She runs three miles every day, but she always seems to be on a diet. He doesn't hang out with his friends as much because he has to work out. She seems thin to everyone else, but says she's fat.

Half a million American teens between age 13 and 18 struggle with some sort of eating disorder. The results can be serious, ranging from tooth decay and fatigue to high blood pressure and even death, according to the National Eating Disorders Association (NEDA).

How can teachers and coaches tell if one of their students has an eating disorder? And what can they do?

Children, preteens and teenagers can go through amazing growth spurts, shooting up like weeds over the summer, dropping baby fat, filling out muscles and turning into young adults almost overnight. But what if the development — or lack of development in their bodies leads kids to unhealthy eating disorders, like anorexia or bulimia, in order to attain their ideal body image?

The NEDA has a list of symptoms to give adults a heads up to spot if a youngster’s eating is out of control:

  • Dramatic weight loss
  • Preoccupation with weight, food, calories, fat grams and dieting
  • Refusal to eat certain foods, progressing to restrictions against whole categories of food (e.g., no carbohydrates)
  • Frequent comments about feeling "fat" or overweight despite weight loss
  • Anxiety about gaining weight or being "fat"
  • Denial of hunger
  • Development of food rituals (e.g., eating foods in certain orders, excessive chewing, rearranging food on a plate)
  • Consistent excuses to avoid mealtimes or situations involving food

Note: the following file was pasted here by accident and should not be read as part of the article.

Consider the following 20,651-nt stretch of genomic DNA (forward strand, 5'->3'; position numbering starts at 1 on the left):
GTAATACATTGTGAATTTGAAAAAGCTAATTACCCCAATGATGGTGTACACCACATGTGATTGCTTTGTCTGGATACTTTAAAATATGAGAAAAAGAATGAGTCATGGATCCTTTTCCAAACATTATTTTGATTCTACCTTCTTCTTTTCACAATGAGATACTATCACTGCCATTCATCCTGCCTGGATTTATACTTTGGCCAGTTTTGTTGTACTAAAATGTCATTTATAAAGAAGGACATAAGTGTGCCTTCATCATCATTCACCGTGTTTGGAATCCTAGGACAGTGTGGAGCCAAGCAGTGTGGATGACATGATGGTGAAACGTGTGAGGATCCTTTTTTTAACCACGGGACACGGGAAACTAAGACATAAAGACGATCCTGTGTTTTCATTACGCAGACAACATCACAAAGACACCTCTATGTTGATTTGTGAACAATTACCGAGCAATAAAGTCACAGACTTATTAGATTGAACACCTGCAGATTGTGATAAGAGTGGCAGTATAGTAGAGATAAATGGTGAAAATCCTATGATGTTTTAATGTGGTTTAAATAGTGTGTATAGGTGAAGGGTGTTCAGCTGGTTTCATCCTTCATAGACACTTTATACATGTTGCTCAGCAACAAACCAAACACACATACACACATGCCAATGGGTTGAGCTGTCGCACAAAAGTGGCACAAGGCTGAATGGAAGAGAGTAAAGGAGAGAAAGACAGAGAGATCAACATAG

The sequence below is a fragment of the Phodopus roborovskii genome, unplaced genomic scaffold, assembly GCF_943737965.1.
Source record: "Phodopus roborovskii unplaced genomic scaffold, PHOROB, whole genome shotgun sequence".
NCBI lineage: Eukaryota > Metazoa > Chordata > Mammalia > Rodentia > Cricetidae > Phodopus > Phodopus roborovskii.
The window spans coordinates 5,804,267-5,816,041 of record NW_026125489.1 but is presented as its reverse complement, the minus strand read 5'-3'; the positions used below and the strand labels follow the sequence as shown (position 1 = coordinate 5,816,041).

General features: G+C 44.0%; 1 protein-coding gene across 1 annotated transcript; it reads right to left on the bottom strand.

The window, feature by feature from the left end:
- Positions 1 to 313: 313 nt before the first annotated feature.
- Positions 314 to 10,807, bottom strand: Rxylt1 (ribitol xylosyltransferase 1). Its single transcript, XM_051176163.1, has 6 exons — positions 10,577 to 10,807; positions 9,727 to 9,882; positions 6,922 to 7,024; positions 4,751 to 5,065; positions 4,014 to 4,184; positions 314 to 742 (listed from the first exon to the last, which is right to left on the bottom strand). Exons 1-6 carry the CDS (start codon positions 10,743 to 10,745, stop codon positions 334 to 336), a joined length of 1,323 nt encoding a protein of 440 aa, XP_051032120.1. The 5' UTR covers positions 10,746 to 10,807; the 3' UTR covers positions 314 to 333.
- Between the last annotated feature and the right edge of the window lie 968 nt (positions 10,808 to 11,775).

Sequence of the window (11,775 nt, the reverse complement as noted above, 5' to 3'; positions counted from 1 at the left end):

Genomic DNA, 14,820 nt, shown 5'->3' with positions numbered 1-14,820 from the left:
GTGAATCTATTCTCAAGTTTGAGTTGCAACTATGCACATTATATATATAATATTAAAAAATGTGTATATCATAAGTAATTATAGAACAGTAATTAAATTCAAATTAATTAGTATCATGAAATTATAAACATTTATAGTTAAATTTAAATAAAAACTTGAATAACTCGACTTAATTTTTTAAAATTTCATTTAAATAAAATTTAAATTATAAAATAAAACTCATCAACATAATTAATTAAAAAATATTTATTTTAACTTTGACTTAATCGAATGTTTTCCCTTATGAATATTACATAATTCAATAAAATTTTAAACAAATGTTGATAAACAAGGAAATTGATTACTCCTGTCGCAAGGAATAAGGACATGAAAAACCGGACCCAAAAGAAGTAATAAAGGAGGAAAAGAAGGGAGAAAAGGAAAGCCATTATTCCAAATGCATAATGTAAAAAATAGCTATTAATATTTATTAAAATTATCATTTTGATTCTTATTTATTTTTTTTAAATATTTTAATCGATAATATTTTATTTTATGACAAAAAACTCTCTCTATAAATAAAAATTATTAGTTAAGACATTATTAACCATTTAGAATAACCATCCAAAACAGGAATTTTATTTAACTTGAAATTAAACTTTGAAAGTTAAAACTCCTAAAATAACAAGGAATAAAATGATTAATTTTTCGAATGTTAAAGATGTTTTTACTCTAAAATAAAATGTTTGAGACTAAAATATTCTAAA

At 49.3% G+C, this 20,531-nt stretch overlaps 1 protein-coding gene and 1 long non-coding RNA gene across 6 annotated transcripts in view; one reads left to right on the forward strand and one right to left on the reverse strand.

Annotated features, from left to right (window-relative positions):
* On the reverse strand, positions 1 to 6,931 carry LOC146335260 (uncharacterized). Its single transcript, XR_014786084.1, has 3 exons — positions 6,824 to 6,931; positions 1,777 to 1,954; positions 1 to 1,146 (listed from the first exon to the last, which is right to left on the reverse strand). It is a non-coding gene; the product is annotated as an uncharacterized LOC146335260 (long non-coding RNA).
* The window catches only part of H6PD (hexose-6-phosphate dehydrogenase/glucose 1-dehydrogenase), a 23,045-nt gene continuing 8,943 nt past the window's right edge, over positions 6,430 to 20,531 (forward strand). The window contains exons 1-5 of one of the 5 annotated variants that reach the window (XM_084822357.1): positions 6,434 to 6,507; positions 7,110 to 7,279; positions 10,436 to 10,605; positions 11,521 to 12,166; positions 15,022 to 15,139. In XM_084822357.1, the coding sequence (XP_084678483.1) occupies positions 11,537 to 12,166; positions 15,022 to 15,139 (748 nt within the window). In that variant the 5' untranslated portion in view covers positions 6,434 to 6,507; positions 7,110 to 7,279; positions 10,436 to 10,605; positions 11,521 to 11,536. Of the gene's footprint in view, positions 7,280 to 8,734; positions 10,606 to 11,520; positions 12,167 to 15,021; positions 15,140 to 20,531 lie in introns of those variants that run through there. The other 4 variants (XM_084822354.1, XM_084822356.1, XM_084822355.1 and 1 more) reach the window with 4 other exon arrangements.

• Excessive, rigid exercise regimen — despite weather, fatigue, illness or injury — with the need to "burn off" calories taken in
  • Withdrawal from usual friends and activities
  • In general, behaviors and attitudes indicating that weight loss, dieting and control of food are becoming primary concerns

For coaches and trainers, the symptoms can be more specific, yet harder to see. Athletes especially those who are in sports where weight is an issue (gymnastics, wrestling, swimming, weightlifting) can be adept at hiding their eating disorders.

Signs for coaches and trainers to watch for are:

  • Decreased concentration, energy, muscle function, coordination, speed
  • Increased fatigue and perceived exertion
  • Longer recovery time needed after workouts, games, races
  • More frequent muscle strains, sprains and/or fractures
  • Slowed heart rate and low blood pressure
  • Reduced body temperature and being sensitive to cold — cold hands and feet
  • Complaints of lightheadedness and dizziness, abdominal pain
  • Poorer interaction with coaches/teammates
  • Perfectionism
  • Increased impatience, crankiness
  • Increased isolation
  • Difficulty with days off and tapering
  • Avoidance of water or excessive water intake
  • Preoccupation with one's own food
  • Preoccupation with other people's food
  • Ritualistic eating and/or avoidance of certain foods
  • Excessive concern with body aesthetic
  • Prolonged or additional training above and beyond that required for sport (e.g. extra sit-ups and laps, extra workouts)
  • Athletes on the team reporting concern about an individual

The earlier a person with an eating disorder gets help, the more likely he/she is to have a positive outcome. If you think your student or athlete could have an eating disorder, what can you do without violating the child's privacy or making the situation worse?

Don't try to solve the situation by yourself. Go see the school nurse and ask for help. Monitor the athlete's weight and vital signs. Also, be positive. Support from coaches, teachers, teammates and classmates can help someone who feels bad about themselves or their body.

For more information, contact the NEDA's toll-free Information and Referral Helpline at 800-931-2237, or go to